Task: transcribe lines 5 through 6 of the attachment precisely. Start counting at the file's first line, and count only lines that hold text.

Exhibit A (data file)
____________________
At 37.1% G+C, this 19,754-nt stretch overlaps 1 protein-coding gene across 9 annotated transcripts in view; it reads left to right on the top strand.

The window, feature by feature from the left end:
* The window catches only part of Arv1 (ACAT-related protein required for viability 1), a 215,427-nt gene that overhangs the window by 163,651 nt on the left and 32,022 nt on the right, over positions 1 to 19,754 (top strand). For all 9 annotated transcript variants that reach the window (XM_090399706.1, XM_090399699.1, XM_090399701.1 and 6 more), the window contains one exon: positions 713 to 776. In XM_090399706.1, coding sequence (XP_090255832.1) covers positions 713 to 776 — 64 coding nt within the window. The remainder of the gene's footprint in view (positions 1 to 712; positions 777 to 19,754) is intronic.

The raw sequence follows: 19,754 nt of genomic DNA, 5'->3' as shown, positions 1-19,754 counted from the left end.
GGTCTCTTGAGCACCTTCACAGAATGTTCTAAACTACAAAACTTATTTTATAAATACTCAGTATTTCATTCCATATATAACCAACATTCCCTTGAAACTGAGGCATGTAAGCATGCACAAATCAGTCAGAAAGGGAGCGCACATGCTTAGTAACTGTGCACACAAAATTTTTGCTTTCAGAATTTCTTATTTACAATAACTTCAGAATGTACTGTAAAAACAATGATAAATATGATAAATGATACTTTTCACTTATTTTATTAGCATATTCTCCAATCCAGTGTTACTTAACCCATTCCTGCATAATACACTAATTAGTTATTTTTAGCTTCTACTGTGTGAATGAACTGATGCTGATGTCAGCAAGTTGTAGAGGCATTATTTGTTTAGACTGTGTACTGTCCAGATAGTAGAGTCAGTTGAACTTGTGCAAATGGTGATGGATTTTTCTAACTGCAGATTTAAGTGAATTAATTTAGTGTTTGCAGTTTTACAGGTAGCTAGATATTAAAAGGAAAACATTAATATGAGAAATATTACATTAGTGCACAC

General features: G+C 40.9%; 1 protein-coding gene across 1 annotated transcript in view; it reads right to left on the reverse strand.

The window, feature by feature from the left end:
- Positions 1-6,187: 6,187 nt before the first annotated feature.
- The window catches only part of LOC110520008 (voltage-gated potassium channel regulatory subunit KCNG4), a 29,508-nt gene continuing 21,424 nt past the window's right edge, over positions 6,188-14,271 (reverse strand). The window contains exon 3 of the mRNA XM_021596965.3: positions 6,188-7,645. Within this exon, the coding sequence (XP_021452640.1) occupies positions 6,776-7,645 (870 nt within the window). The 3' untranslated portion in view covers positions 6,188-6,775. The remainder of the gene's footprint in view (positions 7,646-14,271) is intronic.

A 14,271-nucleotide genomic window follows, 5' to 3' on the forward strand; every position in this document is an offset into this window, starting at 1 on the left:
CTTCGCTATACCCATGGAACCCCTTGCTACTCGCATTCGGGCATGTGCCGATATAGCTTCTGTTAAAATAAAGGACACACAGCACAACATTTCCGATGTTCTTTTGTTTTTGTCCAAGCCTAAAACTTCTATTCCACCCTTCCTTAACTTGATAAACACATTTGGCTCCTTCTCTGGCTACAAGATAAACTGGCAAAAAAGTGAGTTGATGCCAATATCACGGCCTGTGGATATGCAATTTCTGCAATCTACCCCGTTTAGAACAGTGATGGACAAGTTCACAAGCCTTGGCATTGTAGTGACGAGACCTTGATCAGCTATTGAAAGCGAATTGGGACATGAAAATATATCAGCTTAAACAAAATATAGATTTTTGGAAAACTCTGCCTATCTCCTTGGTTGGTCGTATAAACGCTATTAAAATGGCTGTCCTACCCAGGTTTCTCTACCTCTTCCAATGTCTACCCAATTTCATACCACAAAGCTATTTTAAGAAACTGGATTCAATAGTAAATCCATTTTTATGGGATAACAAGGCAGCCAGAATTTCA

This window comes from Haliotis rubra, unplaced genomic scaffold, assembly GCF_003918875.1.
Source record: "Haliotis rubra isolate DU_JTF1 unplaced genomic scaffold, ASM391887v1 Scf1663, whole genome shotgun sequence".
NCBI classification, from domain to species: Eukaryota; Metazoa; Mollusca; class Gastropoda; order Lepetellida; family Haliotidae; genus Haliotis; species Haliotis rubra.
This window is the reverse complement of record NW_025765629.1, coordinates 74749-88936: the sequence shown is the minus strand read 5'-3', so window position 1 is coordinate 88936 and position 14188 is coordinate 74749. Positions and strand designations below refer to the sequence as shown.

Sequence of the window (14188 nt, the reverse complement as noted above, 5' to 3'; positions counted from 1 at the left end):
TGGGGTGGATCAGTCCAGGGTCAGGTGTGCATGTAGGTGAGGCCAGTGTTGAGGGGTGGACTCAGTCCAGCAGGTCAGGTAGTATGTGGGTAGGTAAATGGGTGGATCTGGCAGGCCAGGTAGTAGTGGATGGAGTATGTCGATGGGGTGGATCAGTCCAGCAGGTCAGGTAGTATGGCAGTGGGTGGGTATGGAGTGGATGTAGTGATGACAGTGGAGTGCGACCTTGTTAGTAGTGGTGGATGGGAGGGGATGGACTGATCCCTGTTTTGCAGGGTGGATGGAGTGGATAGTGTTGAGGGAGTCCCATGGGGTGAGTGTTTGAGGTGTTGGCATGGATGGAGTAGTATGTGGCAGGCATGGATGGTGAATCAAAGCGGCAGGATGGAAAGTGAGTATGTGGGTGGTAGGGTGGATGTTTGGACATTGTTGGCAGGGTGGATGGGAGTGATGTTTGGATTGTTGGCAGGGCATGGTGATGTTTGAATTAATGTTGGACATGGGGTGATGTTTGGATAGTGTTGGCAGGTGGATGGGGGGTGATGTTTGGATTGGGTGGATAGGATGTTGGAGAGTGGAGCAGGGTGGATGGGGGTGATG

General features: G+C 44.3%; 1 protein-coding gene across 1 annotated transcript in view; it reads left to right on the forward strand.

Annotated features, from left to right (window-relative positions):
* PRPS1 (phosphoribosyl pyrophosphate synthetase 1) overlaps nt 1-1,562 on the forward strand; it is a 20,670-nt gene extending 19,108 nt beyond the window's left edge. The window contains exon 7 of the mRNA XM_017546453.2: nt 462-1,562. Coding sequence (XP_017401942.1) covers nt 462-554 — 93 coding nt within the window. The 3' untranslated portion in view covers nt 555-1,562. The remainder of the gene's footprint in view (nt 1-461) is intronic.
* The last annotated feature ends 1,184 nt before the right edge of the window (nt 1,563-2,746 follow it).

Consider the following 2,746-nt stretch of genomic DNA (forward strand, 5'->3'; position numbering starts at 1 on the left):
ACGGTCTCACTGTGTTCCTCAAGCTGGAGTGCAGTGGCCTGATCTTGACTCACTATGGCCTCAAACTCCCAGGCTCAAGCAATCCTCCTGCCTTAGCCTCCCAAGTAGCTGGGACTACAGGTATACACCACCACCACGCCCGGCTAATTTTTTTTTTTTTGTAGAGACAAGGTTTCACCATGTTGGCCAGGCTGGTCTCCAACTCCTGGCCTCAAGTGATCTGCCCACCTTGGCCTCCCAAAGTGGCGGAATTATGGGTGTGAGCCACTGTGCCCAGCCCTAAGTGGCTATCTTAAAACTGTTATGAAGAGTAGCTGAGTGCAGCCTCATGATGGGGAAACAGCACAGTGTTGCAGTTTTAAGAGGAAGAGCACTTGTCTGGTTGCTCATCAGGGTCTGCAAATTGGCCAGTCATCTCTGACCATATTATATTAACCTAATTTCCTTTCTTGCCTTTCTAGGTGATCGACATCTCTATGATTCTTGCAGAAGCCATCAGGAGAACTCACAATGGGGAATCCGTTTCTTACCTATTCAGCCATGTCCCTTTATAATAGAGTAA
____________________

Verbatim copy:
GGTCTCTTGAGCACCTTCACAGAATGTTCTAAACTACAAAACTTATTTTATAAATACTCAGTATTTCATTCCATATATAACCAACATTCCCTTGAAACTGAGGCATGTAAGCATGCACAAATCAGTCAGAAAGGGAGCGCACATGCTTAGTAACTGTGCACACAAAATTTTTGCTTTCAGAATTTCTTATTTACAATAACTTCAGAATGTACTGTAAAAACAATGATAAATATGATAAATGATACTTTTCACTTATTTTATTAGCATATTCTCCAATCCAGTGTTACTTAACCCATTCCTGCATAATACACTAATTAGTTATTTTTAGCTTCTACTGTGTGAATGAACTGATGCTGATGTCAGCAAGTTGTAGAGGCATTATTTGTTTAGACTGTGTACTGTCCAGATAGTAGAGTCAGTTGAACTTGTGCAAATGGTGATGGATTTTTCTAACTGCAGATTTAAGTGAATTAATTTAGTGTTTGCAGTTTTACAGGTAGCTAGATATTAAAAGGAAAACATTAATATGAGAAATATTACATTAGTGCACAC

General features: G+C 40.9%; 1 protein-coding gene across 1 annotated transcript in view; it reads right to left on the reverse strand.